The palace appeared in a few places in the show, but to best understand the ‘how’ and method of it all, let’s just look at the opening shot. Obviously we needed a BG aerial and approach from the top of the Paramount mountain to 10,000 feet below in one shot. Our budget would not allow me to go to Kenya to shoot, as I normally do in aerial units. Being a commercial helicopter pilot myself, I decided to first create the entire shot in Google Earth Studio, export the coordinates from the top of Mt. Kenya to the base of where we wanted the palace to be tracked in. Then I took the LAT/LON and nodal data over time, and I wrote a small program to convert to a format that we could use in a helicopter navigation system. Austin Meyer at X-Plane, a good friend and collaborator over the years, was able to convert all this into his glass cockpit navigation program called Xavion. Essentially, all the pilot had to do, is fly through the hoops on screen, and he would complete the path exactly as pre-visualized and modeled. Lighting was precisely determined and used to schedule lift off. I then only had to hire an associate I flew with many times, who had a flight service in Nanuki, Kenya, at the base of Mt. Kenya. We paid a mere fraction of what we would have had we all flow there and piloted ourselves. The team sent back the r3D files, (RED 6K) and we debayered and processed on this end.
When we turned the data and plates over to ILM, Eddie Pasquarello and his team were then given the tools and data to do the stunning work they did. Jeff Sage was busy with me fine tuning the palace design and those elements were given to ILM. They in turn created stunning detailed assets from the material and myself and Jeff would review. Frankly, anything ILM touched was stunning and thoughtful.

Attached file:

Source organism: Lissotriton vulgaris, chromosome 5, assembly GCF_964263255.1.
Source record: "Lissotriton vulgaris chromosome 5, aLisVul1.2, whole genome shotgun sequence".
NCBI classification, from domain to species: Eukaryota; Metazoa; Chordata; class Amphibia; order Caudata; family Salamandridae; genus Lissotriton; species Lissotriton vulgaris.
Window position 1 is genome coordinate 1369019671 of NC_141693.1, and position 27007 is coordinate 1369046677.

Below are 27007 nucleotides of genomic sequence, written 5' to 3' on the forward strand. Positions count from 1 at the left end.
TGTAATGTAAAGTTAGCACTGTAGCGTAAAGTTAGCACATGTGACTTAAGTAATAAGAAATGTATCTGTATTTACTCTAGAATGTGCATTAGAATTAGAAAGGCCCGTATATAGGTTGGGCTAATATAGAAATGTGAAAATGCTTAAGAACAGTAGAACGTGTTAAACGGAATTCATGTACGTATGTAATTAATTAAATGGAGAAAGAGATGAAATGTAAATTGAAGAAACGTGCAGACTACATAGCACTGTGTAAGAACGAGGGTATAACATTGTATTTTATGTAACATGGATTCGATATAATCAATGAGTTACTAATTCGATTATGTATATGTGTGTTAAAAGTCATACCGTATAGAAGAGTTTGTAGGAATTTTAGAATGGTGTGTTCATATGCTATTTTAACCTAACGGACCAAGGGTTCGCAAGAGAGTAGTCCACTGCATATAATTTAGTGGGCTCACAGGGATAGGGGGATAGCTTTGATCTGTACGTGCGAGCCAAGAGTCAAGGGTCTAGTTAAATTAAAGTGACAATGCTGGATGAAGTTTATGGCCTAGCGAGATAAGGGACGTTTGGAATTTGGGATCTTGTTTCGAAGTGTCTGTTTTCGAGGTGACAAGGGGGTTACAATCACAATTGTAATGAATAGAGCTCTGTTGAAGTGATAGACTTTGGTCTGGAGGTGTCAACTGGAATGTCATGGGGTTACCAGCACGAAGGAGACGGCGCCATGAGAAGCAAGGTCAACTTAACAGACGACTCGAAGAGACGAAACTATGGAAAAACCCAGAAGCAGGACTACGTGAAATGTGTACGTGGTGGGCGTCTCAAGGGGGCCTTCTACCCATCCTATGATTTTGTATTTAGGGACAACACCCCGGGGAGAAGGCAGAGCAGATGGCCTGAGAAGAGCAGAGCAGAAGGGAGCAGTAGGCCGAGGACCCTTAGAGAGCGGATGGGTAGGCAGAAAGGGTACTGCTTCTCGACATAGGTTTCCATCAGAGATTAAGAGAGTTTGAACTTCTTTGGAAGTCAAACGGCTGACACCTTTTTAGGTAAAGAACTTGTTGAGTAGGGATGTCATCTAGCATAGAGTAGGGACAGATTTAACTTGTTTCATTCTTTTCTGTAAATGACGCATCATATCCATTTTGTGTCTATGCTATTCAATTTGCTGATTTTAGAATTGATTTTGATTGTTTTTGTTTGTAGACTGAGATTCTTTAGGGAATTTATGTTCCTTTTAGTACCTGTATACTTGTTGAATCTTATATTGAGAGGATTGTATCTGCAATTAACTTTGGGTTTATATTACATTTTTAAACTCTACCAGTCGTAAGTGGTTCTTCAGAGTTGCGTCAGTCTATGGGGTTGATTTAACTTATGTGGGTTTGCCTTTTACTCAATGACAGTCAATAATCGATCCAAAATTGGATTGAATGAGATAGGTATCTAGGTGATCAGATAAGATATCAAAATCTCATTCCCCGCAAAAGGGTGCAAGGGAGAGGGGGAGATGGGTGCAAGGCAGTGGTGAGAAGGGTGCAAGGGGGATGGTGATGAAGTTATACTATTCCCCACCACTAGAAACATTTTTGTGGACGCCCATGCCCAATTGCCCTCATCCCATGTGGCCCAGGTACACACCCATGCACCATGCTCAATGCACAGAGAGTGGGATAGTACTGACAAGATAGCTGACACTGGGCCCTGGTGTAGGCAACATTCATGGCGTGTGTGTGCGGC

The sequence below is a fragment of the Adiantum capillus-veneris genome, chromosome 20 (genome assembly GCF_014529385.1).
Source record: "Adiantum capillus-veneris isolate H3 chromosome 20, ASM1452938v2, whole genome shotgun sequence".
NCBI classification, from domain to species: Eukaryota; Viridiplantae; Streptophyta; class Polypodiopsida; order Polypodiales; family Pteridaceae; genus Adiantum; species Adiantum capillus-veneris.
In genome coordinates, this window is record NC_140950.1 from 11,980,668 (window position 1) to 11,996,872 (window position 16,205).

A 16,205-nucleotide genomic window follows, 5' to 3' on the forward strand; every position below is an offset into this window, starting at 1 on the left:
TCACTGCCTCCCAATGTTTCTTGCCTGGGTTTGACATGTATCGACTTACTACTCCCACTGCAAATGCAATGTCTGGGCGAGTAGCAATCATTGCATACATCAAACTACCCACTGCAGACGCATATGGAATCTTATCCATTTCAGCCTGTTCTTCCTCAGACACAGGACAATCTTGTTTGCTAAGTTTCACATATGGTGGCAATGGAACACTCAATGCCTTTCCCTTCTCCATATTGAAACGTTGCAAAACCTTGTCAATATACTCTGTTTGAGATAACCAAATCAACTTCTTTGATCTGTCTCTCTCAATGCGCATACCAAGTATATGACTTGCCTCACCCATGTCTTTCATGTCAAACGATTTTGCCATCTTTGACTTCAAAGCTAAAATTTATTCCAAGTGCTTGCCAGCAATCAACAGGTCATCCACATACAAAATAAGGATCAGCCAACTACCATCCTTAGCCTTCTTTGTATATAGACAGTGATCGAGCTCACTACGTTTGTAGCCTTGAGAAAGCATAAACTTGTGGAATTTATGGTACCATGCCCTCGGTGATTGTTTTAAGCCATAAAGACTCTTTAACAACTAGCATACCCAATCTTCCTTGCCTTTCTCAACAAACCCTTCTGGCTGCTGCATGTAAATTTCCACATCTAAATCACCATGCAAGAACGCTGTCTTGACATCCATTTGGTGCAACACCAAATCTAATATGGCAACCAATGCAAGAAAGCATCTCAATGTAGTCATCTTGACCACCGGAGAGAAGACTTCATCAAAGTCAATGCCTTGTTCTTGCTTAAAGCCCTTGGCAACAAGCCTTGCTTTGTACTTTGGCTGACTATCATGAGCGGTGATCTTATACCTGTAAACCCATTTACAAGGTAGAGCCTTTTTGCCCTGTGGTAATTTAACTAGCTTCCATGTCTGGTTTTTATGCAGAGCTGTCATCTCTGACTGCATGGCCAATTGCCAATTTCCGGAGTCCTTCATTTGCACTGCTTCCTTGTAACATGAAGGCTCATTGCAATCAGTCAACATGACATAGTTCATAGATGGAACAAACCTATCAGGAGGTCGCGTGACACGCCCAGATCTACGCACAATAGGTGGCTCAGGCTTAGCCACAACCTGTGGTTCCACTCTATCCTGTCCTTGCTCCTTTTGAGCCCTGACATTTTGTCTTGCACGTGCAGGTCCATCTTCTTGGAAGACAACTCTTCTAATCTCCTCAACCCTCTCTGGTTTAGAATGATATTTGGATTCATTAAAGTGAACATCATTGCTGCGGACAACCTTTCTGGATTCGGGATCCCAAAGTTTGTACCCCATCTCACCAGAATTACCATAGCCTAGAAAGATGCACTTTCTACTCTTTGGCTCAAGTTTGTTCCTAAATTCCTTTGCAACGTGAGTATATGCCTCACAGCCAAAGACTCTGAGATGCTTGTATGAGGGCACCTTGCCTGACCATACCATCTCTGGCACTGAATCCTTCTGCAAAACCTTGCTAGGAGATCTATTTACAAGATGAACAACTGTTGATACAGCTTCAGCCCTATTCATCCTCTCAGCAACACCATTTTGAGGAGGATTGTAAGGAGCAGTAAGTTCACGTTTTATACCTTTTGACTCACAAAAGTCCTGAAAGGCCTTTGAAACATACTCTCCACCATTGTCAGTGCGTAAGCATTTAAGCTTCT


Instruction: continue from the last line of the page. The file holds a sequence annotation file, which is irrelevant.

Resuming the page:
What kind of references and influences did you received for Zamunda?
This was a bit difficult. There was the opulence of Zamunda ’next door’ to Nexdoria which was to look depressed. Yet, we had to be careful not to poke fun at poverty so the challenge was to make any shot of Nexdoria ‘funny’ instead of dire. Jeff Sage and Ruth Carter set the tone and look of Zamunda. Nexdoria was an exploration in post.
Where was filmed the various parts of the movie?
All in Atlanta. Devin Breese our Data Wrangler and I traveled to NYC to scout, and as it turned out we had to create CG environments and matte paintings of all the areas we scouted, using only our location stills. Needless to say NYC was in lockdown as were we for most of post.
Can you tell us more about the set extensions work for New York?
Crafty Apes in Atlanta did most of our NYC exteriors working with the elements and models Devin and I assembled. They did marvelous and thoughtful work.
We discover a lot of animals in Zamunda. Can you elaborates about them?